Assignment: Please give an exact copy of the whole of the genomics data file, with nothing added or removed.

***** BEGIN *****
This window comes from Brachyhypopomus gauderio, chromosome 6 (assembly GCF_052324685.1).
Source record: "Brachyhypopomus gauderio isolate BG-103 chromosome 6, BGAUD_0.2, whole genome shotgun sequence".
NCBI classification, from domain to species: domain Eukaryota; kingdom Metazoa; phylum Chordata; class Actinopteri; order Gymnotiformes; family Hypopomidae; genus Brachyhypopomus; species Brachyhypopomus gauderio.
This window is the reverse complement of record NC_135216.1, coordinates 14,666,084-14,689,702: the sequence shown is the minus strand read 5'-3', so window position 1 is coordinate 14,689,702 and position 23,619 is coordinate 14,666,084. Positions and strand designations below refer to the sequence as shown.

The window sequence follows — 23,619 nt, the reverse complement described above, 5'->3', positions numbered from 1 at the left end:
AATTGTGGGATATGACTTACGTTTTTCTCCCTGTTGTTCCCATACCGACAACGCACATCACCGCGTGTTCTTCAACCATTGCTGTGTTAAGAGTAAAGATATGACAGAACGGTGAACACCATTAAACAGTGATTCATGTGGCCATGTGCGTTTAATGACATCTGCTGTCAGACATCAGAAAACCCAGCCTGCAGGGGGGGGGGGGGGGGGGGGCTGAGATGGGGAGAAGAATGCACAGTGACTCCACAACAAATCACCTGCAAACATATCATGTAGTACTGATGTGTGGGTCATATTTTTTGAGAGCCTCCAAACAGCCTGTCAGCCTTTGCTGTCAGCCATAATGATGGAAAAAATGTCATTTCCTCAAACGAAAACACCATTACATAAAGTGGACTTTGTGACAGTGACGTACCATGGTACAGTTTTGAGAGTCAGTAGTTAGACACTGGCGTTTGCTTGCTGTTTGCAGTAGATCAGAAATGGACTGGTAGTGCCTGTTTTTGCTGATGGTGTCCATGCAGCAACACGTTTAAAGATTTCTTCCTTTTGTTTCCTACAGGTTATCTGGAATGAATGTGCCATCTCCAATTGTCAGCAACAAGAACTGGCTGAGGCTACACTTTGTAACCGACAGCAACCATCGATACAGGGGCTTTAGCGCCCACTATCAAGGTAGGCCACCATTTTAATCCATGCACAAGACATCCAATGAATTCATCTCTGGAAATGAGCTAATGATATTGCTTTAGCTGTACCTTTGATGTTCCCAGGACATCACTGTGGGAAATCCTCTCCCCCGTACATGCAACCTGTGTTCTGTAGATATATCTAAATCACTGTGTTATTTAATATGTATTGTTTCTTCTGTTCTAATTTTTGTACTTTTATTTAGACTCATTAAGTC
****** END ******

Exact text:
This window comes from Brachyhypopomus gauderio, chromosome 6 (assembly GCF_052324685.1).
Source record: "Brachyhypopomus gauderio isolate BG-103 chromosome 6, BGAUD_0.2, whole genome shotgun sequence".
NCBI classification, from domain to species: domain Eukaryota; kingdom Metazoa; phylum Chordata; class Actinopteri; order Gymnotiformes; family Hypopomidae; genus Brachyhypopomus; species Brachyhypopomus gauderio.
This window is the reverse complement of record NC_135216.1, coordinates 14,666,084-14,689,702: the sequence shown is the minus strand read 5'-3', so window position 1 is coordinate 14,689,702 and position 23,619 is coordinate 14,666,084. Positions and strand designations below refer to the sequence as shown.

The window sequence follows — 23,619 nt, the reverse complement described above, 5'->3', positions numbered from 1 at the left end:
AATTGTGGGATATGACTTACGTTTTTCTCCCTGTTGTTCCCATACCGACAACGCACATCACCGCGTGTTCTTCAACCATTGCTGTGTTAAGAGTAAAGATATGACAGAACGGTGAACACCATTAAACAGTGATTCATGTGGCCATGTGCGTTTAATGACATCTGCTGTCAGACATCAGAAAACCCAGCCTGCAGGGGGGGGGGGGGGGGGGGGCTGAGATGGGGAGAAGAATGCACAGTGACTCCACAACAAATCACCTGCAAACATATCATGTAGTACTGATGTGTGGGTCATATTTTTTGAGAGCCTCCAAACAGCCTGTCAGCCTTTGCTGTCAGCCATAATGATGGAAAAAATGTCATTTCCTCAAACGAAAACACCATTACATAAAGTGGACTTTGTGACAGTGACGTACCATGGTACAGTTTTGAGAGTCAGTAGTTAGACACTGGCGTTTGCTTGCTGTTTGCAGTAGATCAGAAATGGACTGGTAGTGCCTGTTTTTGCTGATGGTGTCCATGCAGCAACACGTTTAAAGATTTCTTCCTTTTGTTTCCTACAGGTTATCTGGAATGAATGTGCCATCTCCAATTGTCAGCAACAAGAACTGGCTGAGGCTACACTTTGTAACCGACAGCAACCATCGATACAGGGGCTTTAGCGCCCACTATCAAGGTAGGCCACCATTTTAATCCATGCACAAGACATCCAATGAATTCATCTCTGGAAATGAGCTAATGATATTGCTTTAGCTGTACCTTTGATGTTCCCAGGACATCACTGTGGGAAATCCTCTCCCCCGTACATGCAACCTGTGTTCTGTAGATATATCTAAATCACTGTGTTATTTAATATGTATTGTTTCTTCTGTTCTAATTTTTGTACTTTTATTTAGACTCATTAAGTC